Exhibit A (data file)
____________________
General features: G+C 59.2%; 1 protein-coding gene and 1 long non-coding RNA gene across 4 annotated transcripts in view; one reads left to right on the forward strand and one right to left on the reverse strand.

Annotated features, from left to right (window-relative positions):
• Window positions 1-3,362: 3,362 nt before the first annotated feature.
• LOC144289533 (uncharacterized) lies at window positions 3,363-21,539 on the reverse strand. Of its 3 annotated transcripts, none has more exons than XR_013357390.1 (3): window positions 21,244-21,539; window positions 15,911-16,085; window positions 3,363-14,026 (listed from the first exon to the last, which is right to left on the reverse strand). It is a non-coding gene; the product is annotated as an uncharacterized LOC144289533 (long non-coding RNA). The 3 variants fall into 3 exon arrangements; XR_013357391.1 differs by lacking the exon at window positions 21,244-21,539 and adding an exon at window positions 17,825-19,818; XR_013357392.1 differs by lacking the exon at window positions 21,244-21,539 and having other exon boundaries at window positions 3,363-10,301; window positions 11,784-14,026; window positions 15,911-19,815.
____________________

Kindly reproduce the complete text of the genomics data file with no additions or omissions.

General features: G+C 59.2%; 1 protein-coding gene and 1 long non-coding RNA gene across 4 annotated transcripts in view; one reads left to right on the forward strand and one right to left on the reverse strand.

Annotated features, from left to right (window-relative positions):
• Window positions 1-3,362: 3,362 nt before the first annotated feature.
• LOC144289533 (uncharacterized) lies at window positions 3,363-21,539 on the reverse strand. Of its 3 annotated transcripts, none has more exons than XR_013357390.1 (3): window positions 21,244-21,539; window positions 15,911-16,085; window positions 3,363-14,026 (listed from the first exon to the last, which is right to left on the reverse strand). It is a non-coding gene; the product is annotated as an uncharacterized LOC144289533 (long non-coding RNA). The 3 variants fall into 3 exon arrangements; XR_013357391.1 differs by lacking the exon at window positions 21,244-21,539 and adding an exon at window positions 17,825-19,818; XR_013357392.1 differs by lacking the exon at window positions 21,244-21,539 and having other exon boundaries at window positions 3,363-10,301; window positions 11,784-14,026; window positions 15,911-19,815.